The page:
Aviation and the airline industry in general has many facets that involve a complex array of labor and technology intensity, critical timing, and strategic decision making. The characteristics of the aviation industry are amenable to significant efficiency improvements with implementation of the ARDES system. The ARDES system is a wearable computer devise with industry specific software designed to improve work flow efficiency and data management as applied to the aviation/airline industry.
The air traffic controller is just one of many possible applications of the ARDES system.
The job of an air-traffic controller is notorious for being stressful. The origins of this stress are likely rooted in the technology rich environment, multiple simultaneous task management, timing judgements, and profound decision consequences. Much effort has been made to move the technical data closer to the user. This often simply involved clustering a multitude of monitor screens around a work station or mounting a monitor partially over a viewing window. None of these attempts allow the data to move with the user or to keep continuous eye contact on the subject without the need to look away for data reference.
For example, the air-traffic controller in charge of runway management would wear the ARDES system. As the controller views out the control tower window, planes awaiting takeoff, as well as, those on final approach for landing are visualized. Data input on the screen displayed by the head mounted devise (HMD) is conveniently located just off to the side of direct line of sight. Through manual input from the arm mounted devise (AMD), different sets of data and format screens can be chosen. For instance, a landing sequence screen is chosen and formatted in the following manner. Based on the airport’s ground layout of runways and taxiways a representation would be profiled.
This profiled view would adjust in real-time based on the HMD location and user’s direction of view. The landing sequence screen would have identified icons positioned to correspond to live positioning. Planes awaiting takeoff are positioned on the taxiway. Planes on final approach are represented by identified icons that will progress and transform across the screen. Initially the most distant icon will be small and glimmer green once for attention before remaining a solid green color. As the round icon progresses across the screen it increases in size. At a point representing a specific time to touch-down the icon begins to elongate in shape and changes color to a slowly pulsing yellow. The elongated icon continues to increase in size as it progresses across the screen. The frequency of the pulsing yellow increases with progression.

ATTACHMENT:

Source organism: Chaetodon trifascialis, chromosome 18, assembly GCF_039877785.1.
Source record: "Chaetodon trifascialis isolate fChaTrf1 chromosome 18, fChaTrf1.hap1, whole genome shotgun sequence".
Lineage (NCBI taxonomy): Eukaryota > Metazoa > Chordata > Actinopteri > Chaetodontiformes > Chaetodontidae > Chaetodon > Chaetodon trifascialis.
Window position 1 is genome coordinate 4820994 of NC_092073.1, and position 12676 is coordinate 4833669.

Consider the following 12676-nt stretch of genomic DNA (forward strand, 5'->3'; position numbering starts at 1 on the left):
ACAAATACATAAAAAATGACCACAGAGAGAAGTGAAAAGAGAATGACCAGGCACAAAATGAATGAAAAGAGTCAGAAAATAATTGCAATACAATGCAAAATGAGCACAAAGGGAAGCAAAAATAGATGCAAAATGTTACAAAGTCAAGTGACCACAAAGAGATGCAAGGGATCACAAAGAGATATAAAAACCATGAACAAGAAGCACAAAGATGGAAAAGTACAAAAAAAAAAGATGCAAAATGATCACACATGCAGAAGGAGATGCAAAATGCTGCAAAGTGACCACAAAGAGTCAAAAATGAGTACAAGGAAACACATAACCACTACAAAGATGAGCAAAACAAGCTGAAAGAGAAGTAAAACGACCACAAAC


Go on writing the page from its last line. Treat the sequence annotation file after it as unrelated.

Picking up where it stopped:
At another point representing time to touch-down, the icon changes to a solid red color. The red elongated icon continues to increase in size until touch-down. The transition points are based in time to touch-down to take into account variable aircraft approach speeds. As another example of the augmented perception of reality, the controller looking out the window at the horizon, depending on daily visibility, may not have a direct visual of the plane yet while an icon will confirm data of what is anticipated. The natural flow and progression including indicator signals removes much of the stress in judgement decision making. The spacing and timing indicators are all calculated and set to industry standards.
With the assistance of constant visual contact of both the subject field and data in a mobile, user friendly format, both stress and human error are reduced. The application of ARDES efficiency to any of a number of applications in the aviation/airline industry will be transformative.